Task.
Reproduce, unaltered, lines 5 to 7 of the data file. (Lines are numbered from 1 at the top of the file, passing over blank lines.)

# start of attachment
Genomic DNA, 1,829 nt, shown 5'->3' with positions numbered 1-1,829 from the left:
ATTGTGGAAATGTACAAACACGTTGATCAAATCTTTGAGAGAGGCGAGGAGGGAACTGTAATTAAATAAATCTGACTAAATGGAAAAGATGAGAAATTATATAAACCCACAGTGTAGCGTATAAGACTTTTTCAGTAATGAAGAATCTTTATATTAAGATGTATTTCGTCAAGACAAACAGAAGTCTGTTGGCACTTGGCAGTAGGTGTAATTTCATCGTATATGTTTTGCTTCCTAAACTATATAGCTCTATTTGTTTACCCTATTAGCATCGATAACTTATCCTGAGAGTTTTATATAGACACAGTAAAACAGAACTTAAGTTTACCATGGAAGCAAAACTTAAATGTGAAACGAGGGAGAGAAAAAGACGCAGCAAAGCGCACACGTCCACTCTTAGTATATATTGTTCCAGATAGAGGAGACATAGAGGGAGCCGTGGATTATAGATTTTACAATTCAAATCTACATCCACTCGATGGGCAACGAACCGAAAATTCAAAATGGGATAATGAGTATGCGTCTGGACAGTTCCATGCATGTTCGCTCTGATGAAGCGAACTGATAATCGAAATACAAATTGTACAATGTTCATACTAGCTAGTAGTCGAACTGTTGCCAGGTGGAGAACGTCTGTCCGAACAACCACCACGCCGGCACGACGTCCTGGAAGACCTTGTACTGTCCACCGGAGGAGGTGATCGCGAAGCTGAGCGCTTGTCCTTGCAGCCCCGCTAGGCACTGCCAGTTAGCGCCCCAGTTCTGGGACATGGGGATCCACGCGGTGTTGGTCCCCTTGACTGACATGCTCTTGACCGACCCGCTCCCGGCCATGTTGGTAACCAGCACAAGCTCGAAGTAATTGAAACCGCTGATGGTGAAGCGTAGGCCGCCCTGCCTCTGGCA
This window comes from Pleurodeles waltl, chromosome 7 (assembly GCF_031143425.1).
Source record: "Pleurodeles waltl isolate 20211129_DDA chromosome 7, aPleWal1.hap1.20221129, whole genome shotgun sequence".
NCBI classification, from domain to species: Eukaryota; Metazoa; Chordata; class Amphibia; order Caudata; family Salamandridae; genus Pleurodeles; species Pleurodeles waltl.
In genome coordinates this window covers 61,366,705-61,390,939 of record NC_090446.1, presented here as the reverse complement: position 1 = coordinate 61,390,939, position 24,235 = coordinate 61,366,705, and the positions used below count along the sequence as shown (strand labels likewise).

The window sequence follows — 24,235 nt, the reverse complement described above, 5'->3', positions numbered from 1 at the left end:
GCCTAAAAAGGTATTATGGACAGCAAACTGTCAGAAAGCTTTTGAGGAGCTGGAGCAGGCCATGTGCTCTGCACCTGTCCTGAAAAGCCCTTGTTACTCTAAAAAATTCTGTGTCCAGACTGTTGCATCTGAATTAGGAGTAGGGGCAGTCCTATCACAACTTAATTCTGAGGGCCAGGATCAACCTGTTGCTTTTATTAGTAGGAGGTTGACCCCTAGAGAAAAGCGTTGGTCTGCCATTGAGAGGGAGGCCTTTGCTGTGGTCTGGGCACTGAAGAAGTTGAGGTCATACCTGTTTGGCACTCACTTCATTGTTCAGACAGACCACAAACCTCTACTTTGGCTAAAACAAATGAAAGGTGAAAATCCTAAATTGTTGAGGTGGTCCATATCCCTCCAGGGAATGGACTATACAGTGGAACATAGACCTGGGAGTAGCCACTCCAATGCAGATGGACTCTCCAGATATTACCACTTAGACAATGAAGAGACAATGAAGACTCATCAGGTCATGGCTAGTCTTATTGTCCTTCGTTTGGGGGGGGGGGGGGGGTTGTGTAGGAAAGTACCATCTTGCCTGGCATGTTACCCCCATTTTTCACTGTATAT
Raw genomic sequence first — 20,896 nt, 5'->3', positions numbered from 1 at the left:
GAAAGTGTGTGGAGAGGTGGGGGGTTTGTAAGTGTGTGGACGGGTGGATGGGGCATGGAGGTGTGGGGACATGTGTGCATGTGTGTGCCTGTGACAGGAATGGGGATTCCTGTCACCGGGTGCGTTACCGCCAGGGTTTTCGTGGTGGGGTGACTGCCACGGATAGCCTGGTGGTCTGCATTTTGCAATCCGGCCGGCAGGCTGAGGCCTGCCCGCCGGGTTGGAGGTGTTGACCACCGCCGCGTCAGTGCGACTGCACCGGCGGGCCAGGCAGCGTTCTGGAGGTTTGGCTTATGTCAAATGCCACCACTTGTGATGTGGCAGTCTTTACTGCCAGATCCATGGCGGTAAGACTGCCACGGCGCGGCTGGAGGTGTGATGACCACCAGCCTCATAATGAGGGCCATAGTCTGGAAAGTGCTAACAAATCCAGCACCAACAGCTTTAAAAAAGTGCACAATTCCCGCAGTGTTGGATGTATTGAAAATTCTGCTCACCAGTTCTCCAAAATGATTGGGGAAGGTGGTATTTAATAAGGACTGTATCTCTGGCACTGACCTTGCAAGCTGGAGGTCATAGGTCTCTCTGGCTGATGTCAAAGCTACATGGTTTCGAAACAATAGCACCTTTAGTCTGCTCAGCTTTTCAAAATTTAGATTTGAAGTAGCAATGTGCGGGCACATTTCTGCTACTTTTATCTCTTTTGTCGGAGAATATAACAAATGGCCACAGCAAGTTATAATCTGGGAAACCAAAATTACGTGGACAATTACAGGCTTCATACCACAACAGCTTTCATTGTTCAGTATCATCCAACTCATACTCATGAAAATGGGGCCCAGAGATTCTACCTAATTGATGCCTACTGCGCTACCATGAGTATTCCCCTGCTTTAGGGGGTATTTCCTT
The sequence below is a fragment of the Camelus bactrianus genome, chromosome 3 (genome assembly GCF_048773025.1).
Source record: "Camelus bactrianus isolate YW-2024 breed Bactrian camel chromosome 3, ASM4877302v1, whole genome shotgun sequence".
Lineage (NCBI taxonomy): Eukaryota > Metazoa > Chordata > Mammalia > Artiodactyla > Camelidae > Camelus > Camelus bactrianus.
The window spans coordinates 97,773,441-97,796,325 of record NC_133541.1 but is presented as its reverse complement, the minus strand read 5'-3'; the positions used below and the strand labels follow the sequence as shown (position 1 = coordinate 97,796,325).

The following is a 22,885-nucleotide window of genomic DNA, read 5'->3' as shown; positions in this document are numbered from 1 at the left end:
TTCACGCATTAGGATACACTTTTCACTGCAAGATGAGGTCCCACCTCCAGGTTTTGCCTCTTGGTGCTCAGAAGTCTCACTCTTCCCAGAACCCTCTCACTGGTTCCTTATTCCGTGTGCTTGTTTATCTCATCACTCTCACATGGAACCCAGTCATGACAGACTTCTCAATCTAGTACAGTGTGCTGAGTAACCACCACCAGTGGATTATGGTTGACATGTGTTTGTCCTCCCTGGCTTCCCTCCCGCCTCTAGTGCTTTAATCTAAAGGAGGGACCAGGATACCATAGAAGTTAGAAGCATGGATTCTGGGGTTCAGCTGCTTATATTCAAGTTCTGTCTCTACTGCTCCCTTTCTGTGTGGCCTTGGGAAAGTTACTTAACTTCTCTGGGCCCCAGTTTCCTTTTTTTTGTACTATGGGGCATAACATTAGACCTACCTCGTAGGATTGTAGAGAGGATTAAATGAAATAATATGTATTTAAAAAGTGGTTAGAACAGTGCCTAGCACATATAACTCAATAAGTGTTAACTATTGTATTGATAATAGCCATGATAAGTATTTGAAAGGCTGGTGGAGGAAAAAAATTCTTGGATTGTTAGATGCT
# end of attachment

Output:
NCBI classification, from domain to species: Eukaryota; Metazoa; Chordata; class Amphibia; order Caudata; family Salamandridae; genus Pleurodeles; species Pleurodeles waltl.
In genome coordinates this window covers 61,366,705-61,390,939 of record NC_090446.1, presented here as the reverse complement: position 1 = coordinate 61,390,939, position 24,235 = coordinate 61,366,705, and the positions used below count along the sequence as shown (strand labels likewise).

The window sequence follows — 24,235 nt, the reverse complement described above, 5'->3', positions numbered from 1 at the left end: